By Maura Yzmore

After Mom turned the house into a shrine, with Father’s photos everywhere, his college graduation portrait spat on me from the windowsill.

Father and I never got along. I usurped his beloved, became a difficult child, an impossible teen.

I wished Mom would pick me over him, just once. But she saw his army portrait and his childhood one, on a trike, spit right into my eye, yet she remained mum. I left for good.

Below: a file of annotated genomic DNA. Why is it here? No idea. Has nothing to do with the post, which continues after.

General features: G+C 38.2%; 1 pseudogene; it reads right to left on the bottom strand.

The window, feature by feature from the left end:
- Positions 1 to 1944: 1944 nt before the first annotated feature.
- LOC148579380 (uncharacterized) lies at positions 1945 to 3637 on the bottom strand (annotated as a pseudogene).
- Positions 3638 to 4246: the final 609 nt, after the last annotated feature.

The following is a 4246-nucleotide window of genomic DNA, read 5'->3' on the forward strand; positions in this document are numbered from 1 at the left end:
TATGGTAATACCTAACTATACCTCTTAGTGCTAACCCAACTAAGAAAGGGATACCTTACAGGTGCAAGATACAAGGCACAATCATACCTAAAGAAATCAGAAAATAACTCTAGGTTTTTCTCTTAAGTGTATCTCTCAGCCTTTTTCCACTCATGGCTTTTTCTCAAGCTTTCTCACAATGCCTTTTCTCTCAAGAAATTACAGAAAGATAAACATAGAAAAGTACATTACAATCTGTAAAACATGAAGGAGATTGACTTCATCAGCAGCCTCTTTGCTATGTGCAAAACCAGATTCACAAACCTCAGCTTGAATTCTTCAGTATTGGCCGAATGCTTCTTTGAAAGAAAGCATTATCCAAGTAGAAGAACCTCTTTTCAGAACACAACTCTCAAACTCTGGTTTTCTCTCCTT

But I’m a spittin’ image of him. I look at myself in the mirror and Father’s saliva soaks my face. I imagine kisses – belated, compounded.

Maura Yzmore is a Midwest-based writer of short fiction. Her work has appeared in The Molotov Cocktail, Coffin Bell, Ellipsis, and elsewhere.

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